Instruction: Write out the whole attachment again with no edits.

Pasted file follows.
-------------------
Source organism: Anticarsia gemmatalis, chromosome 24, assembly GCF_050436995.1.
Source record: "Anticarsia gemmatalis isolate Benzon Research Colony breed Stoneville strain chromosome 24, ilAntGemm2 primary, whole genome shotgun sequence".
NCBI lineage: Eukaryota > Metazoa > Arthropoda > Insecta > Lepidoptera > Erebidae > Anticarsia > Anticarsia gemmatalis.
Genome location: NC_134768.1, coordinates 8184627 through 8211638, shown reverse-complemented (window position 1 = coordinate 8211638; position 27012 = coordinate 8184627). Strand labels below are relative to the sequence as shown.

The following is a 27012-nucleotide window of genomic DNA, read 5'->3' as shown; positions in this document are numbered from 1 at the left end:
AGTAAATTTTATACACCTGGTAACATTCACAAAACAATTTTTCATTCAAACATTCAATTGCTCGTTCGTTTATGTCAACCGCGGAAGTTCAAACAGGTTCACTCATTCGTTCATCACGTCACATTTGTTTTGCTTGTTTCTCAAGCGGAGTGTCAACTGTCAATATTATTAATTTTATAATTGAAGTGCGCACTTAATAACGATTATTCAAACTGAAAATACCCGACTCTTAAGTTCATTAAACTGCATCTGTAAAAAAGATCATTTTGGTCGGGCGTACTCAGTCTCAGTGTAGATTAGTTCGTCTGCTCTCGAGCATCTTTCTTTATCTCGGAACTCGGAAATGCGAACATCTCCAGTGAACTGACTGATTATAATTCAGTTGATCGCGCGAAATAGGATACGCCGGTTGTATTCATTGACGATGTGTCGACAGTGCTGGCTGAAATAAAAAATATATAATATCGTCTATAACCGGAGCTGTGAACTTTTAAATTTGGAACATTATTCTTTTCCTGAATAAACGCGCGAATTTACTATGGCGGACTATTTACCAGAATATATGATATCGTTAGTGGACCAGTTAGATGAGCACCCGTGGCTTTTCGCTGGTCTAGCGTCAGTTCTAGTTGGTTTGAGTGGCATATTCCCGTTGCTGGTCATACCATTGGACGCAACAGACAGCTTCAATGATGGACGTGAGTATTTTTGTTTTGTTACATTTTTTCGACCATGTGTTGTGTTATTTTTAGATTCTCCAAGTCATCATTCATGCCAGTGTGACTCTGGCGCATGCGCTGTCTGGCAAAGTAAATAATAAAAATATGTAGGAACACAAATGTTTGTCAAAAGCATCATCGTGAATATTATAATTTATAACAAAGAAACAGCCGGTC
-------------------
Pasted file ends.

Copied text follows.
Source organism: Anticarsia gemmatalis, chromosome 24, assembly GCF_050436995.1.
Source record: "Anticarsia gemmatalis isolate Benzon Research Colony breed Stoneville strain chromosome 24, ilAntGemm2 primary, whole genome shotgun sequence".
NCBI lineage: Eukaryota > Metazoa > Arthropoda > Insecta > Lepidoptera > Erebidae > Anticarsia > Anticarsia gemmatalis.
Genome location: NC_134768.1, coordinates 8184627 through 8211638, shown reverse-complemented (window position 1 = coordinate 8211638; position 27012 = coordinate 8184627). Strand labels below are relative to the sequence as shown.

The following is a 27012-nucleotide window of genomic DNA, read 5'->3' as shown; positions in this document are numbered from 1 at the left end:
AGTAAATTTTATACACCTGGTAACATTCACAAAACAATTTTTCATTCAAACATTCAATTGCTCGTTCGTTTATGTCAACCGCGGAAGTTCAAACAGGTTCACTCATTCGTTCATCACGTCACATTTGTTTTGCTTGTTTCTCAAGCGGAGTGTCAACTGTCAATATTATTAATTTTATAATTGAAGTGCGCACTTAATAACGATTATTCAAACTGAAAATACCCGACTCTTAAGTTCATTAAACTGCATCTGTAAAAAAGATCATTTTGGTCGGGCGTACTCAGTCTCAGTGTAGATTAGTTCGTCTGCTCTCGAGCATCTTTCTTTATCTCGGAACTCGGAAATGCGAACATCTCCAGTGAACTGACTGATTATAATTCAGTTGATCGCGCGAAATAGGATACGCCGGTTGTATTCATTGACGATGTGTCGACAGTGCTGGCTGAAATAAAAAATATATAATATCGTCTATAACCGGAGCTGTGAACTTTTAAATTTGGAACATTATTCTTTTCCTGAATAAACGCGCGAATTTACTATGGCGGACTATTTACCAGAATATATGATATCGTTAGTGGACCAGTTAGATGAGCACCCGTGGCTTTTCGCTGGTCTAGCGTCAGTTCTAGTTGGTTTGAGTGGCATATTCCCGTTGCTGGTCATACCATTGGACGCAACAGACAGCTTCAATGATGGACGTGAGTATTTTTGTTTTGTTACATTTTTTCGACCATGTGTTGTGTTATTTTTAGATTCTCCAAGTCATCATTCATGCCAGTGTGACTCTGGCGCATGCGCTGTCTGGCAAAGTAAATAATAAAAATATGTAGGAACACAAATGTTTGTCAAAAGCATCATCGTGAATATTATAATTTATAACAAAGAAACAGCCGGTC